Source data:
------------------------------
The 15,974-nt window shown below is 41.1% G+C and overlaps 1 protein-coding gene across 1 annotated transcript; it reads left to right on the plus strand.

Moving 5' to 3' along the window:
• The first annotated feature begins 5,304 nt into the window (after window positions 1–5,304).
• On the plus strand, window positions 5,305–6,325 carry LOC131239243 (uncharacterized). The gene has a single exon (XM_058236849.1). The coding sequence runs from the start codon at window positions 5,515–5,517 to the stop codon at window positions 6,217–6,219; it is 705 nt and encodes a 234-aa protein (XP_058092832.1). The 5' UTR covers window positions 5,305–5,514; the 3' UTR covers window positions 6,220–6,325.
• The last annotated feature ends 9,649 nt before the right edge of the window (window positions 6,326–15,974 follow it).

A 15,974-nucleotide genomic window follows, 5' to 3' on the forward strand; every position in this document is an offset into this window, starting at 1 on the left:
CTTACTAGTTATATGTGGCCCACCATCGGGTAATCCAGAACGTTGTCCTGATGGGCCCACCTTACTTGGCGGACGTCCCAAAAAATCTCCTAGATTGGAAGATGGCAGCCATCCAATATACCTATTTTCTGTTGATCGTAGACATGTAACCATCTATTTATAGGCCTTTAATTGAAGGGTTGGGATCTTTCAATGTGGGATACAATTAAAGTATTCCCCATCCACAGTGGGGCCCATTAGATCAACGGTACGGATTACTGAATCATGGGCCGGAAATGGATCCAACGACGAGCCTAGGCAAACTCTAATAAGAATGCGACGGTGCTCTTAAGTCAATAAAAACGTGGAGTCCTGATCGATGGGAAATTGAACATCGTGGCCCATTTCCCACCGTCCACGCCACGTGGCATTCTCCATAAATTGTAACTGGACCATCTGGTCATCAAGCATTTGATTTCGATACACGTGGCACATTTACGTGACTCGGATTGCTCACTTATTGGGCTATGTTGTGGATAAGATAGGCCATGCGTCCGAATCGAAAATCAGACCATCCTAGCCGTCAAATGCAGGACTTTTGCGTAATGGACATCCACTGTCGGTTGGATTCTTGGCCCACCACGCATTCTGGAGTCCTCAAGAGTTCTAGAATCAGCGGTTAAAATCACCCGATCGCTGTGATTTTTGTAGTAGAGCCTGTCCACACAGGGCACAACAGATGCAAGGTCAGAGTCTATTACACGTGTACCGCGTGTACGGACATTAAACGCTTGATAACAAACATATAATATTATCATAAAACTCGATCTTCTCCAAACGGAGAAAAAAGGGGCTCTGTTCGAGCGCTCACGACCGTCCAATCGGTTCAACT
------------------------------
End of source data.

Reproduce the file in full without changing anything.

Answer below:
The 15,974-nt window shown below is 41.1% G+C and overlaps 1 protein-coding gene across 1 annotated transcript; it reads left to right on the plus strand.

Moving 5' to 3' along the window:
• The first annotated feature begins 5,304 nt into the window (after window positions 1–5,304).
• On the plus strand, window positions 5,305–6,325 carry LOC131239243 (uncharacterized). The gene has a single exon (XM_058236849.1). The coding sequence runs from the start codon at window positions 5,515–5,517 to the stop codon at window positions 6,217–6,219; it is 705 nt and encodes a 234-aa protein (XP_058092832.1). The 5' UTR covers window positions 5,305–5,514; the 3' UTR covers window positions 6,220–6,325.
• The last annotated feature ends 9,649 nt before the right edge of the window (window positions 6,326–15,974 follow it).

A 15,974-nucleotide genomic window follows, 5' to 3' on the forward strand; every position in this document is an offset into this window, starting at 1 on the left:
CTTACTAGTTATATGTGGCCCACCATCGGGTAATCCAGAACGTTGTCCTGATGGGCCCACCTTACTTGGCGGACGTCCCAAAAAATCTCCTAGATTGGAAGATGGCAGCCATCCAATATACCTATTTTCTGTTGATCGTAGACATGTAACCATCTATTTATAGGCCTTTAATTGAAGGGTTGGGATCTTTCAATGTGGGATACAATTAAAGTATTCCCCATCCACAGTGGGGCCCATTAGATCAACGGTACGGATTACTGAATCATGGGCCGGAAATGGATCCAACGACGAGCCTAGGCAAACTCTAATAAGAATGCGACGGTGCTCTTAAGTCAATAAAAACGTGGAGTCCTGATCGATGGGAAATTGAACATCGTGGCCCATTTCCCACCGTCCACGCCACGTGGCATTCTCCATAAATTGTAACTGGACCATCTGGTCATCAAGCATTTGATTTCGATACACGTGGCACATTTACGTGACTCGGATTGCTCACTTATTGGGCTATGTTGTGGATAAGATAGGCCATGCGTCCGAATCGAAAATCAGACCATCCTAGCCGTCAAATGCAGGACTTTTGCGTAATGGACATCCACTGTCGGTTGGATTCTTGGCCCACCACGCATTCTGGAGTCCTCAAGAGTTCTAGAATCAGCGGTTAAAATCACCCGATCGCTGTGATTTTTGTAGTAGAGCCTGTCCACACAGGGCACAACAGATGCAAGGTCAGAGTCTATTACACGTGTACCGCGTGTACGGACATTAAACGCTTGATAACAAACATATAATATTATCATAAAACTCGATCTTCTCCAAACGGAGAAAAAAGGGGCTCTGTTCGAGCGCTCACGACCGTCCAATCGGTTCAACT